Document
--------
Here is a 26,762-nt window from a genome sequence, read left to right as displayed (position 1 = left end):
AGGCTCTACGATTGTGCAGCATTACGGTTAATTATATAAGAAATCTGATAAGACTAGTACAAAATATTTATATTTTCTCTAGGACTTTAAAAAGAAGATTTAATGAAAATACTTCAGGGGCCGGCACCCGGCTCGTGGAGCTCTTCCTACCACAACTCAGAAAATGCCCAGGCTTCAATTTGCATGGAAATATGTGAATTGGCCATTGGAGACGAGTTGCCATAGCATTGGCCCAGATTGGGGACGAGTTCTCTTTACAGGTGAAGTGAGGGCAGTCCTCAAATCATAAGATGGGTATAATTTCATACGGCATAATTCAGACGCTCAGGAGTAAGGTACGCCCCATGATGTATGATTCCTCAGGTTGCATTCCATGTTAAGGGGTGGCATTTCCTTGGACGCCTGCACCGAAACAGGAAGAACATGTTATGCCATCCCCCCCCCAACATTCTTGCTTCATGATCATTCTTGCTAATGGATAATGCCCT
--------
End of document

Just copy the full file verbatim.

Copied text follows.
Here is a 26,762-nt window from a genome sequence, read left to right as displayed (position 1 = left end):
AGGCTCTACGATTGTGCAGCATTACGGTTAATTATATAAGAAATCTGATAAGACTAGTACAAAATATTTATATTTTCTCTAGGACTTTAAAAAGAAGATTTAATGAAAATACTTCAGGGGCCGGCACCCGGCTCGTGGAGCTCTTCCTACCACAACTCAGAAAATGCCCAGGCTTCAATTTGCATGGAAATATGTGAATTGGCCATTGGAGACGAGTTGCCATAGCATTGGCCCAGATTGGGGACGAGTTCTCTTTACAGGTGAAGTGAGGGCAGTCCTCAAATCATAAGATGGGTATAATTTCATACGGCATAATTCAGACGCTCAGGAGTAAGGTACGCCCCATGATGTATGATTCCTCAGGTTGCATTCCATGTTAAGGGGTGGCATTTCCTTGGACGCCTGCACCGAAACAGGAAGAACATGTTATGCCATCCCCCCCCCAACATTCTTGCTTCATGATCATTCTTGCTAATGGATAATGCCCT